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Doe v. Evergreen Park Elementary School District 124

United States District Court, N.D. Illinois, Eastern Division

December 29, 2017

JANE DOE, a minor, JOHN DOE and JANET DOE, individually as parents and next friends of JANE DOE Plaintiffs,
v.
EVERGREEN PARK ELEMENTARY SCHOOL DISTRICT 124; CENTRAL MIDDLE SCHOOL; ROBERT MACHAK; RITA SPARKS; TRAYON SALLIS; and PAOLA POLASEK Defendants.

          MEMORANDUM OPINION AND ORDER

          AMY J. ST. EVE United States District Court Judge

         On June 13, 2017, Plaintiff Jane Doe (“Doe”) brought the present Amended Complaint against Defendants, Evergreen Park Elementary School District 124 (the “District”), Central Middle School (“Central”), Robert Machak, Rita Sparks, Trayon Sallis, and Paola Polasek (collectively, “Defendants”) alleging violations of Title IX of the Education Amendments of 1972, 20 U.S.C. § 1681 (“Title IX”), 42 U.S.C. § 1981 (“§ 1983”), and various state law claims.[1]Before the Court is Defendants' motion to dismiss brought pursuant to Federal Rule of Civil Procedure 12(b)(6). For the following reasons, the Court grants Defendants' motion.

         BACKGROUND

         Plaintiff, Jane Doe, and her parents, John and Janet Doe, are residents of Evergreen Park, Illinois. (R. 25, Am. Compl. ¶ 1.) Plaintiff, a thirteen-year-old girl, attended Central, which is the only public middle school in Evergreen Park and in the District. (Id. ¶¶ 2-5.) Defendant Robert Machak is the Superintendent of the District, Defendant Rita Sparks is the principal of Central, Defendant Trayon Sallis is the assistant principal, and Defendant Paola Polasek is a teacher at Central. (Id. ¶¶ 6, 8, 10, 12.) Plaintiff alleges that Defendants acted with deliberate indifference to physical, verbal, and sexual harassment she suffered at Central, forcing her to transfer to a private school in September 2017. (Id. ¶¶ 17, 49.)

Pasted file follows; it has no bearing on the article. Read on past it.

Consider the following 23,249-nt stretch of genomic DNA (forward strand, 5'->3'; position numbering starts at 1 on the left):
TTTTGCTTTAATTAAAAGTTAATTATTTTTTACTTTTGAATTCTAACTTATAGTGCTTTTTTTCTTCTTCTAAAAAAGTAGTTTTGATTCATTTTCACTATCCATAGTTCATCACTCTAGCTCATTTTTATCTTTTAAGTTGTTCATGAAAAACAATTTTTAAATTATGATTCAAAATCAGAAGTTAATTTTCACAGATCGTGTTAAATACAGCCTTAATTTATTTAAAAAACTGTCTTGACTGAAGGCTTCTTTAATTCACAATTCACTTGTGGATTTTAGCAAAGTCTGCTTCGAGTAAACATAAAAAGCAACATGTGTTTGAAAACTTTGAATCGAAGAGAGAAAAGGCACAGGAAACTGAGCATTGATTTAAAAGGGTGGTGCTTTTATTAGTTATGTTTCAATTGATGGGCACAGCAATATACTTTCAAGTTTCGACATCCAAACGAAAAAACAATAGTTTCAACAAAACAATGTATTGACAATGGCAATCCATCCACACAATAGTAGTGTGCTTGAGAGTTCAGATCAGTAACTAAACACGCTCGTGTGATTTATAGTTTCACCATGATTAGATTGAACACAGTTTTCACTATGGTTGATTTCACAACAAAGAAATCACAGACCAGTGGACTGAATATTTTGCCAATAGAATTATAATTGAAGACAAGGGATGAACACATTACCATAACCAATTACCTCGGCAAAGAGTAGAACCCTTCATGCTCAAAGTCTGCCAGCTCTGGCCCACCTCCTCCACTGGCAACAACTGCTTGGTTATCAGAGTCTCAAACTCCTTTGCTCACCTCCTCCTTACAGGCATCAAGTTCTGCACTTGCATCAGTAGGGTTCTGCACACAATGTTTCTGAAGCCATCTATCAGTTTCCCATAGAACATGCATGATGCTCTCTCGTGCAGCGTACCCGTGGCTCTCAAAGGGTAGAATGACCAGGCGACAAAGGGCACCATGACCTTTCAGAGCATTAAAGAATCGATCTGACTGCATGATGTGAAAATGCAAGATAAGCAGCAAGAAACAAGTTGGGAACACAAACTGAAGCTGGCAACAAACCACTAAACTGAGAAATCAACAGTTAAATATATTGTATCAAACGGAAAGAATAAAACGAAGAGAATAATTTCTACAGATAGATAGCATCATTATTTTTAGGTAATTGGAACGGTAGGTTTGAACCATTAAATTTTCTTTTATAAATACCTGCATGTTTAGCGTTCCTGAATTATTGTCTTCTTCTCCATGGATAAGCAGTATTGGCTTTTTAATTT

Plaintiff was enrolled at Central from 2015 until 2017, and she alleges that during that time, a minor male student, James Roe (“Roe”), bullied, physically and verbally assaulted, and sexually harassed her because she is a female. (Id. ¶ 20.) Plaintiff alleges that Roe had a “documented history” of harassing, intimidating, and inappropriately touching female students, including Plaintiff's friends and that he bullied her and at least one of her friends during the 2015-16 school year. (Id. ¶¶ 21-22.) Plaintiff alleges that Roe called Fridays “ass grab Fridays” and would grope at least one female student during school on those days. (Id. ¶ 23.) She alleges that at least one female student moved out of the District prior to the 2016-17 school year because Roe had bullied her, verbally assaulted her, and touched her inappropriately. (Id.) Plaintiff claims that other parents have stated that they also plan to move their children to other schools because of Roe. (Id. ¶ 24.) Plaintiff alleges that, on one occasion, Roe threatened to have his parents kill another student and her parents if the student reported his behavior. (Id. ¶ 26.) Plaintiff alleges that Defendants were aware of Roe's bullying conduct in the 2015-16 school year and were aware that Roe bullied, intimidated, sexually harassed, and inappropriately touched female students and had received multiple bullying complaints relating to Roe. (Id. ¶ 27.) Despite this knowledge, Plaintiff alleges Defendants failed to take any action to discipline Roe. (Id. ¶¶ 28, 32.)

         On August 23, 2016, Roe pushed Plaintiff down a set of stairs at Central, injuring her and making her worry for her safety. (Id. ¶ 29.) Plaintiff reported the incident to Defendant Polasek, who was at the scene of the incident, but Polasek did not discipline Roe and told Plaintiff to go to class. (Id.) On August 24, 2016, Plaintiff was retrieving an item from her locker, and Roe intimidated her by blocking her path repeatedly, before pushing her backwards. (Id. ¶ 30.) Plaintiff reported this incident to Polasek. (Id.) After the second incident, Plaintiff's father called the school and spoke to Polasek and Defendant Sallis, both of whom assured him that his daughter was safe at Central. (Id. ¶ 31.) On the same day that Plaintiff's father spoke with Sallis and Polasek, he and his wife emailed the school administration and superintendent and raised concerns about the lack of consequences for Roe and the lack of an investigation he believed the District's bullying and harassment policy mandated. (Id. ¶ 33.) The Does, who are both teachers in the District and who were aware of the District's policies, also proposed talking points for the next faculty meeting regarding proper documentation of bullying incidents. (Id. ¶¶ 34-35.)